Sunday April 21st • 1-4 pm

Join GaLTT on Sunday afternoon, April 21st (the Earth Day Weekend) for our Nature Stewards “Tour de Terre”. Visit 7 island properties and learn more about land stewardship and gardening with nature and biodiversity in mind.

Admission: FREE—but please consider leaving a donation to GaLTT, large or small, to help support our Nature Stewards program. (There’ll be a donation envelope/container at the entrance to each property. We also have an earmarked fund for Nature Stewards if you want to ensure that your donation will go towards this work.)

Tour Locations

The islanders hosting the tour are graciously opening their gates to show and tell about caring for their properties as land stewards, and gardening with nature, top of mind. (You can download a printable PDF listing the locations here.)

What is stewardship all about? Read “On Being a Nature Steward by GaLTT’s Nature Stewards program coordinator, Ken Gurr.

Northwest

856 Canso Road

Host: Leah

A favourite on last year’s tour, the landholder loves native plants and animals and has worked extremely hard to ensure as much native vegetation as possible remained undisturbed when their home was brought onto this 3/4 -acre property. They are also keeping up with removing invasive species with attention to nurturing the smaller, delicate plants found on the forest floor.

1085 Pat Burns Avenue

Hosts: Duncan & Ruth

This beautiful 0.65-acre, ocean-view bluff property has a significant amount of native habitat and well-tended areas of wildlife friendly, non-native habitat. Providing for mason bees is an important consideration. The undisturbed, natural area covers about 50% of the property. The landholders are actively working to restore areas impacted by invasive plants.

1280 Honeysuckle Lane

Host: Howard

This 5-acre, roughly rectangular property at the end of Honeysuckle Lane, is on gently sloping tableland sitting above the Barrett Road slope (and Whalebone beach). It is truly an ecological oasis, and at risk of being fragmented should the province’s gravel quarry designation next door stay in place. (See: Save Honeysuckle Woods.)

The land features: the original home, heirloom orchard trees and rhododendrons, and almost 4-acres of a mature coastal Douglas fir forest community with a varied and healthy understory, and a magnificent old growth wildlife tree—perfect for owls.

Centre

1610 Hess Road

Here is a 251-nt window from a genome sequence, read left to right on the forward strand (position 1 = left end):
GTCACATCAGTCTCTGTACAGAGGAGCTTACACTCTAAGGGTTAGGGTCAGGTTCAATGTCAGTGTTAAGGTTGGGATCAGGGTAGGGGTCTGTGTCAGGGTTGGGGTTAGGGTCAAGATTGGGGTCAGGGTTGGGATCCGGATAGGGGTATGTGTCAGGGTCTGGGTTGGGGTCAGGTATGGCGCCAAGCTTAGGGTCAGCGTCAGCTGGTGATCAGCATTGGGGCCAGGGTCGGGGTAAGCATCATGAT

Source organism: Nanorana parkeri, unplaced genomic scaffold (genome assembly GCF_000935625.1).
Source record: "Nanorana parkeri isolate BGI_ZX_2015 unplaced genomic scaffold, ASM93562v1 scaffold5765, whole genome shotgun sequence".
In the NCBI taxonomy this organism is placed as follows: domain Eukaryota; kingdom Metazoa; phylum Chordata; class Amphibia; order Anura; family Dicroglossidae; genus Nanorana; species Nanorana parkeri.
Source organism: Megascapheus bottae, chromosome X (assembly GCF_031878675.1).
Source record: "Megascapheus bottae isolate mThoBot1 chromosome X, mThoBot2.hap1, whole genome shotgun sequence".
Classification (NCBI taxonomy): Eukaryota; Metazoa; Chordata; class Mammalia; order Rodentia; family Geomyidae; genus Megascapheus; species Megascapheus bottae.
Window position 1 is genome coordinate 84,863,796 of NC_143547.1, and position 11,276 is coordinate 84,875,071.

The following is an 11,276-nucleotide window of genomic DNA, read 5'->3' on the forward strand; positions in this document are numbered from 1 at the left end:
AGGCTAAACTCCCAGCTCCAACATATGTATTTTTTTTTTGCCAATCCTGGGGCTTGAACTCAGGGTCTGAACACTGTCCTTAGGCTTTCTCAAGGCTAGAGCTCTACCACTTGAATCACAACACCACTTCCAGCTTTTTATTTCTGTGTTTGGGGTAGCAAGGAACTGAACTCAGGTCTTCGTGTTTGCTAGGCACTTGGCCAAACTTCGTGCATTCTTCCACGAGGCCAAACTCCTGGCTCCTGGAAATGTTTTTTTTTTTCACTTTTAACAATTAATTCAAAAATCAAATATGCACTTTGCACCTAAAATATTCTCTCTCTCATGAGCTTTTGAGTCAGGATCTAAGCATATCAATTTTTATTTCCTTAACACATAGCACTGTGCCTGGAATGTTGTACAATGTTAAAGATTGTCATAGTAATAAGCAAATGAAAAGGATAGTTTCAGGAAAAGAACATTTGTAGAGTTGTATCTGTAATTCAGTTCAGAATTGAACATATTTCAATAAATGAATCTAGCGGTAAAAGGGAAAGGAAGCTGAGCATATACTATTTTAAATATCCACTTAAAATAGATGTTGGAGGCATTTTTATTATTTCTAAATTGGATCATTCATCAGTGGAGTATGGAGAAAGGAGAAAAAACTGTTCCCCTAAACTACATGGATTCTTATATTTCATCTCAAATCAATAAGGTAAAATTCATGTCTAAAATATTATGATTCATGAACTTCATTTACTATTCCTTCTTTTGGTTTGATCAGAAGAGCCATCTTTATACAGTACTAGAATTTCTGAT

Hosts: Kathi & David

In the heart of the island’s geologic syncline topography, this beautiful 7.4-acre property is largely undisturbed, native habitat with a healthy forest understory, and significant biodiversity values. Approximately one acre of the property adjacent to the house is fenced and contains a vegetable garden, lawn, and a mixture of native and non-native plants. There is also a small pond within the fenced area which is popular with birds and provides habitat for frogs.

East-southeast

3090 George Street

Host: Yarrow

Most of this 8+ acre property close to Silva Bay (Kalaich’menup) is on flat to gently sloping ground dominated by a maturing mixed conifer-deciduous forest. Western redcedar is the dominant conifer with significant amounts of Douglas-fir, some grand-fir, red alder and Bigleaf maple. The landholder is intimately familiar with the physical and natural features of the land and has spent many hours removing invasive plants and rehabilitating disturbed areas.

The property is connected to large, forested and ecologically diverse properties to the north, south, and west. Western screech owls have been frequently observed. Currently GaLTT is helping Yarrow with her goal of registering a conservation covenant.

2921 Bevmaril Crescent

Hosts: Brad & Carol

The landholders of this one-acre oceanside property took care in clearing their property for built structures and left unfenced portions in a natural state. There is a significant amount of native habitat and well-tended garden areas of wildlife friendly, non-native habitat. ln combination, the native and wildlife-friendly portions cover about 60% of the property area.

2015 Blueback Circle

Hosts: Alex & Jan

Another favourite from last year’s tour, this sloping property has been lovingly restored to a beautiful natural state of rocky outcrop, Coastal Douglas fir habitat and woodland thanks to the care and respect for this habitat by these Nature Stewards. A huge overgrowth of Himalayan blackberry was removed allowing native plants and tree seedlings to take hold. In areas where the previous owners had pressure-washed all the moss off the sandstone, Alex carefully reseeded and restored the moss growth and is adding new plants including young Douglas fir and Garry oak.

Many thanks

to our Tour de Terre Hosts, and to you for participating.

Please consider volunteering or making a donation to GaLTT to support programs like Nature Stewards. It’s easy! Just click on the “donate” button at the top of this page.

Do you have a property that has natural habitat features of at least 30% or more of your land? Join GaLTT’s Nature Stewards program as part of this international effort and consider making a voluntary pledge to conserve and enhance as much natural habitat as possible on your property. It’s our community’s citizen-led conservation program to save space for nature, to share and nurture the land for all living things, including us.

Pick up a Nature Stewards brochure and other helpful info at any of the tour properties, or visit our Nature Stewards page.

Coast Salish Peoples have lived on Gabriola and throughout these Salish Sea “gulf islands” for thousands of years. Today, we are learning how to “Indigenize” our thinking and relationship with our natural world and the deep interconnections First Nations have always maintained with culture and nature.

We are honoured and grateful to live in the territory of the Snuneymuxw First Nation.

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